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John Kerry

John Kerry, United States special presidential envoy for climate speaks in the U.S. Center Pavilion during the COP27 U.N. Climate Change Conference on November 16, 2022 in Sharm El-Sheikh, Egypt. (Photo: Dominika Zarzycka/SOPA Images/LightRocket via Getty Images)

'Colossal Fossil': US 'Isolated' in Opposition to Loss and Damage Fund at COP27

A draft proposal put forward by Egypt on Saturday included funding for countries devastated by the climate crisis, but like an earlier draft left out a phaseout of fossil fuel use.

Julia Conley

Negotiators on Saturday were reviewing a new proposal put forward by the Egyptian delegation at the 27th United Nations Climate Change Conference in Sharm El-Sheikh, Egypt, which included a compromise on "loss and damage" funding for developing countries that have been hardest-hit by the climate crisis—but lacked a call for a fossil fuel phaseout.

Under pressure from the Global South, the issue of loss and damage has been a major focus at the conference, which is now in overtime as negotiators haggle over loss and damage as well as concrete steps to phase out all fossil fuel pollution.

"The fossil fuel lobby is shaping the deal here and we cannot afford this."

The U.S. has emerged as a holdout regarding the creation of funding mechanisms for countries in the Global South, where millions are facing drought-fueled hunger crises, catastrophic flooding, and other climate impacts despite their countries contributing a tiny fraction of the carbon emissions caused by the U.S., the biggest historic fossil fuel emitter in the world.

The draft proposal offered by the Egyptian hosts of the conference on Saturday included a dedicated loss and damage fund that would be set up by the end of 2021 and a committee that would decide how the fund should operate, with those plans finalized at next year's conference, COP28 in Dubai. The proposal "urges" countries in the Global North to contribute to the fund.

The U.S. delegation, led by Special Presidential Envoy for Climate John Kerry, has blocked the inclusion of a dedicated loss and damage fund in the conference's final agreement—with the country's stonewalling earning it the title of "colossal fossil" at a ceremony organized by climate campaigners on Friday.

"Sadly, the U.S. traded its supposed climate ambition for some dino-sized hypocrisy at this summit," Jean Su, energy justice director at the Center for Biological Diversity, told The Guardian.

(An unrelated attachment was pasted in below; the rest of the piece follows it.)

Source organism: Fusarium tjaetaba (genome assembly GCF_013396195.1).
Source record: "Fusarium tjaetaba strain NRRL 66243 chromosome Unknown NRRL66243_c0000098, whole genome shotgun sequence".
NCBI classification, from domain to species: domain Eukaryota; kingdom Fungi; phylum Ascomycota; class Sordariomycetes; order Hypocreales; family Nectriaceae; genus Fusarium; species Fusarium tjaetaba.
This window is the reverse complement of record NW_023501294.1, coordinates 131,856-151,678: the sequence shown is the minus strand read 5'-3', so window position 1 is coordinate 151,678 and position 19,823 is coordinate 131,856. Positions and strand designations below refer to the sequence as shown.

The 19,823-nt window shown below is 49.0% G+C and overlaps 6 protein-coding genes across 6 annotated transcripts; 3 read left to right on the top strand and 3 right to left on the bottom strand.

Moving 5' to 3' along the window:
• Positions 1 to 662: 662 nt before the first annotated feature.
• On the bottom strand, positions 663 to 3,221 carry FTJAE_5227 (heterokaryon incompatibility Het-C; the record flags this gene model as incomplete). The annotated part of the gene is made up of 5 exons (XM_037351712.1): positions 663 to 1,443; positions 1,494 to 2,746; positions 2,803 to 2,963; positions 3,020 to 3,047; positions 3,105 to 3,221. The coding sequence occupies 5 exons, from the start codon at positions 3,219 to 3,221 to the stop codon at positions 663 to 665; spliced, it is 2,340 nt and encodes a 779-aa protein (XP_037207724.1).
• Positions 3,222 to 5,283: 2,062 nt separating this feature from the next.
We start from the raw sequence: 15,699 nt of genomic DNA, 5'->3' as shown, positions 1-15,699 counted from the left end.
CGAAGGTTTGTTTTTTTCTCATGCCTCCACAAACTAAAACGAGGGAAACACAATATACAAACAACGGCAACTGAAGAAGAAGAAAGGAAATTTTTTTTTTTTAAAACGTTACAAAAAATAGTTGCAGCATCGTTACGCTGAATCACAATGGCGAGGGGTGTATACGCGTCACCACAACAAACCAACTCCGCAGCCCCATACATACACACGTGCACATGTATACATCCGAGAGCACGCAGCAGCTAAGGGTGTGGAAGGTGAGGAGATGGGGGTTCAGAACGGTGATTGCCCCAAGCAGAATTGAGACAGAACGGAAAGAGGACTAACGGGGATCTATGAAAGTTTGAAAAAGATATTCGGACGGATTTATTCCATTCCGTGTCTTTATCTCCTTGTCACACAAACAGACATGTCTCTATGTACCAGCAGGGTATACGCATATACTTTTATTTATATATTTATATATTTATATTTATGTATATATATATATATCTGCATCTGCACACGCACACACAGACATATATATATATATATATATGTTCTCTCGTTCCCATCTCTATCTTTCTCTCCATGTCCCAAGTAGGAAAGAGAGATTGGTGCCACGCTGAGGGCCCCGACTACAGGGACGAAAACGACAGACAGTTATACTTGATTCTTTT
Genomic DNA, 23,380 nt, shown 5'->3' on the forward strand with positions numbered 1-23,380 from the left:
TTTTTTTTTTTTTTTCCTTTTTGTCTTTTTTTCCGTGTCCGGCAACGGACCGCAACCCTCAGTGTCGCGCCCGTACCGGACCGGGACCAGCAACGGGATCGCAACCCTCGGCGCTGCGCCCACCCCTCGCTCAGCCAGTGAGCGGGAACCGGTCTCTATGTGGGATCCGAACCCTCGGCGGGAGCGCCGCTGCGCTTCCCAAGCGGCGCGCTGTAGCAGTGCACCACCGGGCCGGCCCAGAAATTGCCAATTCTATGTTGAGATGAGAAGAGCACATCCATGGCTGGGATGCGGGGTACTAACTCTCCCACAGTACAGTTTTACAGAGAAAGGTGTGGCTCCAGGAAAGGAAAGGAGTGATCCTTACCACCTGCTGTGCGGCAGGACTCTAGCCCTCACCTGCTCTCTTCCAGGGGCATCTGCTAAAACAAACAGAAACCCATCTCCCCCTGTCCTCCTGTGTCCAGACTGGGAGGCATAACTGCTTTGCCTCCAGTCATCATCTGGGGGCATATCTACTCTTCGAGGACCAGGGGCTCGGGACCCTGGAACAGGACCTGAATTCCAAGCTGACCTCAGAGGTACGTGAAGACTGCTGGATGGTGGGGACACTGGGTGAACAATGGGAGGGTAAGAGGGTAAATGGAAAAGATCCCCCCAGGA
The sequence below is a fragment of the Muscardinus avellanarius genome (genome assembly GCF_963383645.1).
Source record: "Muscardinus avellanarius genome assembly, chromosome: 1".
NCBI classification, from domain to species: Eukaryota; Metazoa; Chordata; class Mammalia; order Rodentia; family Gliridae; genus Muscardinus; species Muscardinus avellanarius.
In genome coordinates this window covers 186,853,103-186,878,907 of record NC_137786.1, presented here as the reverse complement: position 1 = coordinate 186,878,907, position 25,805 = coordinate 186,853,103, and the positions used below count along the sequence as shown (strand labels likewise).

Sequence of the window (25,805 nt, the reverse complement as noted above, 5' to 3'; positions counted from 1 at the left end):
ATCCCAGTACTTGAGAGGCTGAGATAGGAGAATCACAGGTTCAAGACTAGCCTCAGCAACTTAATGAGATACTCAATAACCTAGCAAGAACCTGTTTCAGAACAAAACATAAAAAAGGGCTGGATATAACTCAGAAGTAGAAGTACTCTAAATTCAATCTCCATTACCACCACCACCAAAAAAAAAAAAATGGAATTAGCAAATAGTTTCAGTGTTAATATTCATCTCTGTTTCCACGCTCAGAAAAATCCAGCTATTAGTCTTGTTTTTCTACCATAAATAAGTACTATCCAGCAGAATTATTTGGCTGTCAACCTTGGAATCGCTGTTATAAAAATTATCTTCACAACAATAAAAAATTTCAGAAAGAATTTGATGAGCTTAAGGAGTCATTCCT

Kerry told Politico on Wednesday that the U.S. would back a resolution that calls for a loss and damage plan being finalized no later than 2024, but the United States' position on the latest draft proposal was unclear on Saturday.

The European Union in recent days has joined developing countries in pushing for loss and damage financing, with E.U. climate envoy Frans Timmermans releasing a proposal Friday—leaving the U.S. "stranded," as Politico reported. The American delegation did not speak at the session where Timmermanns unveiled the E.U. proposal.

"The U.S. might end up being isolated from the entire conversation, and therefore has no other choice but to come on board," Seve Paeniu, finance minister for Tuvalu, told the outlet.

Negotiations in the final hours of the gathering may also be logistically complicated by Kerry's Covid-19 diagnosis, which was reported Friday.

While the proposal put forward by the Egyptians made progress on loss and damage, it did not include a call for all countries to phase out the use of oil and gas. Instead, like the first draft document issued earlier this week, it made a call to "accelerate efforts toward the phase-down of unabated coal power and phaseout of inefficient fossil fuel subsidies," as the agreement out of COP26 in Glasgow did one year ago.

Timmermanns threatened to walk out of negotiations Saturday morning, warning, "We cannot accept that 1.5°C dies here and today," in reference to the Paris climate agreement's goal of limiting planetary heating to 1.5°C above preindustrial temperatures.

"We are already in overtime at COP27 and our message is very clear—we cannot afford a bad deal," said Zeina Khalil Hajj. "The world around us is on fire, we cannot delay implementing 1.5°C." 

Hajj noted that more than 600 fossil fuel lobbyists have attended the talks where negotiators are now failing to hammer out a deal that takes into consideration repeated warnings from climate experts regarding the continued use of oil and gas.

"The fossil fuel lobby is shaping the deal here and we cannot afford this," she said. "It is now up to the presidency to lead us in [the right] direction and we call upon the Egyptian presidency and the negotiating parties to put people's health, our future and the planet ahead of fossil fuel company profits."

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